It feels like I have a million projects happening right now, a never-ending inbox, and that I’m always in the middle of a dozen conversations. There’s so much I want to do, but I know that if I don’t slow down I won’t be able to achieve one of my major goals for this year, which is to build relationships with my new colleagues.
I talk with my colleagues all the time about research and technology, but haven’t had as many opportunities to chat with folks about things other than school. So when one of our English teachers (also new this year) approached me about starting a faculty book club I was thrilled!
We quickly rejected the possibility of discussing books about pedagogy – we wanted to focus on reading for pleasure and coming together to discuss good storytelling.
The first meeting included faculty from both middle and upper school divisions, as well as several staff members. There were lots of folks there who don’t interact with each other as part of their regular workdays. On a whim, a teacher suggested we go around and share a favorite reading memory, which ended up being a perfect way to do introductions. People have such powerful memories of reading and books and it was a lovely bonding moment for the group.
Our first book was Crying in H Mart, which seemed to be on everyone’s “I’ve been meaning to read that” list. Starting with a memoir made it easier for people to join the conversation even if they hadn’t read the whole book; nobody felt like the ending would be “spoiled” and everyone still had a perspective to add. It also made the choice of snacks really obvious. One of my colleagues happens to live near an H Mart and brought in a selection of goodies for us to enjoy as we discussed the book. It’s such a simple thing, but it had also been a very long time since folks had been able to gather in person to eat and talk and having that communal experience was just what many of us needed.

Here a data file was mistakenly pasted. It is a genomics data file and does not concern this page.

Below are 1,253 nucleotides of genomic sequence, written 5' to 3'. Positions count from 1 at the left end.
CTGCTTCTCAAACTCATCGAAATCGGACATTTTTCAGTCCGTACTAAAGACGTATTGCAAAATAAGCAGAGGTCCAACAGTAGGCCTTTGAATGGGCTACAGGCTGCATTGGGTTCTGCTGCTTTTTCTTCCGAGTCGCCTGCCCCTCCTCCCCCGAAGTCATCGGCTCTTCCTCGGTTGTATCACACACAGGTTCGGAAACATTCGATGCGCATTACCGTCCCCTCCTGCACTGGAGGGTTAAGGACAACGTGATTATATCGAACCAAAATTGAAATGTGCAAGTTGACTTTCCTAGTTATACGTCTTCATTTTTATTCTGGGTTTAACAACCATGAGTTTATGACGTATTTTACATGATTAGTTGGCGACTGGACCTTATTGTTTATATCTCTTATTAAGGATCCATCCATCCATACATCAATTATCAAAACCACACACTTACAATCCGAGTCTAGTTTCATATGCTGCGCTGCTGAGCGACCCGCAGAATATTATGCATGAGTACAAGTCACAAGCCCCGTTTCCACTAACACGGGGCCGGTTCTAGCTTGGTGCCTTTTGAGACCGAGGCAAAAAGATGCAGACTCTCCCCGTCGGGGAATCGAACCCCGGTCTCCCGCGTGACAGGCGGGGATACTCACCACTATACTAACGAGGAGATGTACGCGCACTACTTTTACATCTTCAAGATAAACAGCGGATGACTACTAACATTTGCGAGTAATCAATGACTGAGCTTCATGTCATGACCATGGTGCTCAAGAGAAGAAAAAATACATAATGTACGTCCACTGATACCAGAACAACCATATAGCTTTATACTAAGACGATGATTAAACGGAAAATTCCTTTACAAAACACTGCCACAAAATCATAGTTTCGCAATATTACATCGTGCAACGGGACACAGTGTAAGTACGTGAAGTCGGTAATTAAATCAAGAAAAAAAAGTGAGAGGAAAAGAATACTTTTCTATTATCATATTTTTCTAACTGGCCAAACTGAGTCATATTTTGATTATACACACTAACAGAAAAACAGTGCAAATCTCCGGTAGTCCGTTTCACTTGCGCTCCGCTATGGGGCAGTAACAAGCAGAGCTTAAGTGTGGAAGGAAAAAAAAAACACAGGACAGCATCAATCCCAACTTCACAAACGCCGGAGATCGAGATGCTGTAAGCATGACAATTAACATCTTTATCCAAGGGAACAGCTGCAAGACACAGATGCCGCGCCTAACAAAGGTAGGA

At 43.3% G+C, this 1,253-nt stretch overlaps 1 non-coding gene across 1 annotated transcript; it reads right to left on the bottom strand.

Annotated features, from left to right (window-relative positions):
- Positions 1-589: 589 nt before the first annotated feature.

What’s been even better is having conversations with colleagues about the book as we’re reading it. It’s given us something to talk about with each other besides work, which I think we all need. And I’ve been lucky in that the group has been very easy to organize – I think in part because people are grateful that someone else is taking care of logistics. I’m also getting to read some books I might not otherwise make the time to read. It’s a great motivator for diversifying my reading choices.
How about you all? Do you have a faculty book club? Other ways you connect with the adults in your school community?